Django: Handling broken migrations

Often for one reason or another, migrations don’t apply properly and we have to fix them manually. If there’s a faulty migration that throws errors when run, we first have to identify what went wrong. Very often on MySQL, we see half applied migrations (probably because MySQL doesn’t have transactions?). In this case we need to do the other half ourselves.

We can easily connect to the database prompt by typing the dbshell command.

The command opens the shell for the respective database engine using the configurations provided in the settings file. That is you don’t have to remember the username or password for the database connection.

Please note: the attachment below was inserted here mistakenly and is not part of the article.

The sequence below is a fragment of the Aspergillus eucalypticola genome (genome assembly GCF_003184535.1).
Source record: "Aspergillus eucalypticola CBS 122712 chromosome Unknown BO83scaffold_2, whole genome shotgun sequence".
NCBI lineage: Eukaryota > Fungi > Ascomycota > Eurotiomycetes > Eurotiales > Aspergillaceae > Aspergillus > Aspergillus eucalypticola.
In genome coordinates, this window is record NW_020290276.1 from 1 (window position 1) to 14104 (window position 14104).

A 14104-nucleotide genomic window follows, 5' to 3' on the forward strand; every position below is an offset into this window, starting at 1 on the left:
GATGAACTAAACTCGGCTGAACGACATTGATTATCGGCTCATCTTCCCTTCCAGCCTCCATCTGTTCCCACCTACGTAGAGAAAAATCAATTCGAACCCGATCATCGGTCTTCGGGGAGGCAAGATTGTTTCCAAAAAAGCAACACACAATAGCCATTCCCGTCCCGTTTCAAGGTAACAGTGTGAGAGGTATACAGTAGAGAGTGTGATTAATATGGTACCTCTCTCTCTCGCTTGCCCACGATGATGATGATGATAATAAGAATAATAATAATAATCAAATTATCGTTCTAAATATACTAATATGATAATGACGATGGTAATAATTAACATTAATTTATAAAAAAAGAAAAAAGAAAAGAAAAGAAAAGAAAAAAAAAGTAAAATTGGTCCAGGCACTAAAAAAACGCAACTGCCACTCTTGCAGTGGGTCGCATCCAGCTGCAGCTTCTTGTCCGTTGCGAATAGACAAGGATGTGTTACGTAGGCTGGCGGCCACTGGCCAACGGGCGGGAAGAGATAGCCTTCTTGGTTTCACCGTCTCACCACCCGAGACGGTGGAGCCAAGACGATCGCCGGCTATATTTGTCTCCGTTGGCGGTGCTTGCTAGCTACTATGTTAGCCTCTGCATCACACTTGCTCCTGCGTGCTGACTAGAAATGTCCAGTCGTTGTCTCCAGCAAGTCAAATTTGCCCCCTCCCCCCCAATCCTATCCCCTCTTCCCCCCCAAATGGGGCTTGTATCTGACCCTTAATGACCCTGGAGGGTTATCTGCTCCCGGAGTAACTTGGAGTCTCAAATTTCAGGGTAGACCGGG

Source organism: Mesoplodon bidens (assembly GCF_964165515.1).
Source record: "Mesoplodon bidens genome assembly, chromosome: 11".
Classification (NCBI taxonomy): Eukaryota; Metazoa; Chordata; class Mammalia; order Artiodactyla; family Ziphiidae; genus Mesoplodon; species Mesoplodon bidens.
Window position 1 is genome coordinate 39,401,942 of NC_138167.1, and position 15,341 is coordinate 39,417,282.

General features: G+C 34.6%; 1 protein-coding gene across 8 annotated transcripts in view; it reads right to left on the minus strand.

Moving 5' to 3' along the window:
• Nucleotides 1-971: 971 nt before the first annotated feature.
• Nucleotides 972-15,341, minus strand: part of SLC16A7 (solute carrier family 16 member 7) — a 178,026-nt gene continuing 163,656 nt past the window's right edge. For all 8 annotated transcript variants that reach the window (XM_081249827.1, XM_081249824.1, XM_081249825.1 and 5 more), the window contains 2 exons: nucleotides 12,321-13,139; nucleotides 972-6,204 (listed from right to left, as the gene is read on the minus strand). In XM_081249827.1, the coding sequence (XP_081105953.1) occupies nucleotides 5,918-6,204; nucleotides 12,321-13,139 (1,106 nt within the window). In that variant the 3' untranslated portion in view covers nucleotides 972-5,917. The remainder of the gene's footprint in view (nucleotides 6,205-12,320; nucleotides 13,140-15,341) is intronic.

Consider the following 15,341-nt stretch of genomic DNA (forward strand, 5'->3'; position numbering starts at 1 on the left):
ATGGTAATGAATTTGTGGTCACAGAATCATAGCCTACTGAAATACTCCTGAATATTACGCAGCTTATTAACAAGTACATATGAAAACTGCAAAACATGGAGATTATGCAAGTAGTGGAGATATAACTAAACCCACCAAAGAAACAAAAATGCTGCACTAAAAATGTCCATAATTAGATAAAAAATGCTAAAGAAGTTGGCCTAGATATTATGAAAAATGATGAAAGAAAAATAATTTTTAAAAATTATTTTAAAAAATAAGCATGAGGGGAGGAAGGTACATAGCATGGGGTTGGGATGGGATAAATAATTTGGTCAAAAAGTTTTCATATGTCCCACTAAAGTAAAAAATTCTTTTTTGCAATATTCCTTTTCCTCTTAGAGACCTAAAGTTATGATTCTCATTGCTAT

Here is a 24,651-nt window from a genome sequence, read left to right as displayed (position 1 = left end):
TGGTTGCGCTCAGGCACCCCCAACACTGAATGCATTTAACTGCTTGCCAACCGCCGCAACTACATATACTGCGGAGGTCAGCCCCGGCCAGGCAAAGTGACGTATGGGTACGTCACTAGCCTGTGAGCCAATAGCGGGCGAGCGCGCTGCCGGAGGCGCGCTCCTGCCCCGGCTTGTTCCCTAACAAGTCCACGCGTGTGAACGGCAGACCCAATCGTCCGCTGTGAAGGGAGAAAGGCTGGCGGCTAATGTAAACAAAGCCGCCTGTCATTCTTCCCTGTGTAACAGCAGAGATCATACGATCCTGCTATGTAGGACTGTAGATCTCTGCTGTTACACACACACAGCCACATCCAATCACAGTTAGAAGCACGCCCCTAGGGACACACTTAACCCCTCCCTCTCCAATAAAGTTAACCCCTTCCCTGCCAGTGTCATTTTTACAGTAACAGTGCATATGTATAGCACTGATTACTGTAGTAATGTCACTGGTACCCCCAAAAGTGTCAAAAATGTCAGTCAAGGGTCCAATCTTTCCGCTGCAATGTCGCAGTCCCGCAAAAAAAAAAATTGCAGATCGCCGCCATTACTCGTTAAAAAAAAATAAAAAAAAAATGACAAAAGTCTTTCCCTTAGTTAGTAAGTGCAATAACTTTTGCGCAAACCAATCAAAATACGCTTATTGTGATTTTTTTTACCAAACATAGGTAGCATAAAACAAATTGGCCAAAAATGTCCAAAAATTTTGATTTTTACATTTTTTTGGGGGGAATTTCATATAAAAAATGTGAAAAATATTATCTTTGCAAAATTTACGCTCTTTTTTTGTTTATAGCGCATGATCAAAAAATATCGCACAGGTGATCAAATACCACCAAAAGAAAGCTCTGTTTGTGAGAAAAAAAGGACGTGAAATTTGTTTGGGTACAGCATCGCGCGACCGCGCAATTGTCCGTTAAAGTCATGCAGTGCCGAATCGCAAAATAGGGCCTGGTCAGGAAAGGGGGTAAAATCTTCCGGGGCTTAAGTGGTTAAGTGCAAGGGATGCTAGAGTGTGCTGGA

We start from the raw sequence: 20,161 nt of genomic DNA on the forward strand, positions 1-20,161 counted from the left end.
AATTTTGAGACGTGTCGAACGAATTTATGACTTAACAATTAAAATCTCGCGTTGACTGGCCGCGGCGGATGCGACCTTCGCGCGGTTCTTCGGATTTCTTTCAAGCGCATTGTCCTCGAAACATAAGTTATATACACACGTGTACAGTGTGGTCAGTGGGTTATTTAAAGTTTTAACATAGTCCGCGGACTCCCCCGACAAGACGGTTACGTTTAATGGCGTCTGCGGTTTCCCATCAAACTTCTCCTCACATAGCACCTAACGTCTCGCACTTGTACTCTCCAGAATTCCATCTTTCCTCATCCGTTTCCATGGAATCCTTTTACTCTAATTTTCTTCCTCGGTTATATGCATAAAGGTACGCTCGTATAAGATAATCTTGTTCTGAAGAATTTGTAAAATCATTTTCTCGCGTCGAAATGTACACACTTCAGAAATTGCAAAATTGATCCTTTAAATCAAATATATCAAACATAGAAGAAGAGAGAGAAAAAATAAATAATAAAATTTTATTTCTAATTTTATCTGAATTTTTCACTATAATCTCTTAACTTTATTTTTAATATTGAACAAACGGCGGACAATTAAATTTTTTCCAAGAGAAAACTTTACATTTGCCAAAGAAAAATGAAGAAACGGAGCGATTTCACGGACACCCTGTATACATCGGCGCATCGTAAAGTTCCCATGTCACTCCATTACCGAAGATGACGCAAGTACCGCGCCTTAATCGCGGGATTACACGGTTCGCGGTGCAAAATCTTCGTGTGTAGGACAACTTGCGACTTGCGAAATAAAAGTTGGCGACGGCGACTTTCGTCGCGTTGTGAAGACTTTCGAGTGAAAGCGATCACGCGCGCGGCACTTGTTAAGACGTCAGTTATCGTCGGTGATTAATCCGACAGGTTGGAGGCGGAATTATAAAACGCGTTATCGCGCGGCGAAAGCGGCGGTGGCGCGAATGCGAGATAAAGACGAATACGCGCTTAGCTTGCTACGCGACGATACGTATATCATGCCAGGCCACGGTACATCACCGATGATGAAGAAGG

Now you have to fix the issues and then you can try running the migration again. In case it fails again, you should alter the database to match the state the migration would have created. For example, if the migration was supposed to alter a column from store_type to store_type_id (from a char field to foreign keys), you have to manually run the query, something like:

Then you have to fake the migration. When a migration is run, Django stores the name of the migration in a table. It helps track which migrations have already run and which needs to be run. When we fake a migration, Django stores the faked migration name in that table without actually running it. If we don’t do this, when we next run migrate command, Django will try to run this migration again and fail.

This is how we fake it:

You can also specify one particular migration when you have multiple migrations running.


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